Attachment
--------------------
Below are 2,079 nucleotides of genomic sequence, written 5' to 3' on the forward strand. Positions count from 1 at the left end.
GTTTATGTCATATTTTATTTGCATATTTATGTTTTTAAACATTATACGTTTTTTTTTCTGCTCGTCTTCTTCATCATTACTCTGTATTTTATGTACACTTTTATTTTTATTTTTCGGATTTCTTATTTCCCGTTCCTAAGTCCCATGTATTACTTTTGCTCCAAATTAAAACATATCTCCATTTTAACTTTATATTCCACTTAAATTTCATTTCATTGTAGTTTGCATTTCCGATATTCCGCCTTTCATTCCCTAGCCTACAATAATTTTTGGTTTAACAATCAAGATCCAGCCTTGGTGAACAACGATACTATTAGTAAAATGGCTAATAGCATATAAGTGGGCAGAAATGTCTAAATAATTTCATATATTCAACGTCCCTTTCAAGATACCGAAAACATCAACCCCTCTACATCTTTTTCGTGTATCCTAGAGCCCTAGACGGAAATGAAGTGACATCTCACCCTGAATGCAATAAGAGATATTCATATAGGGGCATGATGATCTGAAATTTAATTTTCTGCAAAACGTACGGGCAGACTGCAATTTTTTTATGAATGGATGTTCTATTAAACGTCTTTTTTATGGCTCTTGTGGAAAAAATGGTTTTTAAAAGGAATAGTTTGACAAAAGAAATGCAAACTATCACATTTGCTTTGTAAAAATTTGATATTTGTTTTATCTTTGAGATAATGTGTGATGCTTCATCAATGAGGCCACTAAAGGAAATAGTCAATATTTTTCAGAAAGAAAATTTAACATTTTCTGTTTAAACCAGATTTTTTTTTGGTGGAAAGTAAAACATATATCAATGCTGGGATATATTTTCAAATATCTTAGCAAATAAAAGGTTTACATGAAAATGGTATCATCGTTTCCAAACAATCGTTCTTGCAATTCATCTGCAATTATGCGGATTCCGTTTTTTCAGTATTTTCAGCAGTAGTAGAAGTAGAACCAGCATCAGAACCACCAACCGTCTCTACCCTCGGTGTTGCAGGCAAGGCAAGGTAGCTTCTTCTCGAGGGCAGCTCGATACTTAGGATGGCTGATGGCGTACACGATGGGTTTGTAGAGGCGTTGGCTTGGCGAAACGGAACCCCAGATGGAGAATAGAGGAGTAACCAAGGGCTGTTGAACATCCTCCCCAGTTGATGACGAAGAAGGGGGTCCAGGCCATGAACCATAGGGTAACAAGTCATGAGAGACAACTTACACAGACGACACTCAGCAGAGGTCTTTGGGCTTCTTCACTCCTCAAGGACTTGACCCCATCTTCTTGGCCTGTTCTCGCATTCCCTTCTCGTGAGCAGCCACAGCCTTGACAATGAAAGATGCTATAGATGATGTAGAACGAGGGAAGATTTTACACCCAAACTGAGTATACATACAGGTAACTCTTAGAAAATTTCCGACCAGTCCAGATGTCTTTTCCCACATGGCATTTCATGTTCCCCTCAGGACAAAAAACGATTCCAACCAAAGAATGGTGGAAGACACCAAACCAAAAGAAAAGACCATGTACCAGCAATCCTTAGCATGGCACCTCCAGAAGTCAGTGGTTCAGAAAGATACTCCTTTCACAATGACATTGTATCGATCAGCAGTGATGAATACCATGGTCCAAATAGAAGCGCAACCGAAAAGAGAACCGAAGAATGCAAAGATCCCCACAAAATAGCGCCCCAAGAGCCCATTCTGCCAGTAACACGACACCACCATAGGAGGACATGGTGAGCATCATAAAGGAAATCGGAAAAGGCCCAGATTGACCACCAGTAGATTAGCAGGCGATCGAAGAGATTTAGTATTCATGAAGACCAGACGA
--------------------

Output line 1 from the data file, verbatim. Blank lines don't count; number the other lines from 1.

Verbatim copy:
Below are 2,079 nucleotides of genomic sequence, written 5' to 3' on the forward strand. Positions count from 1 at the left end.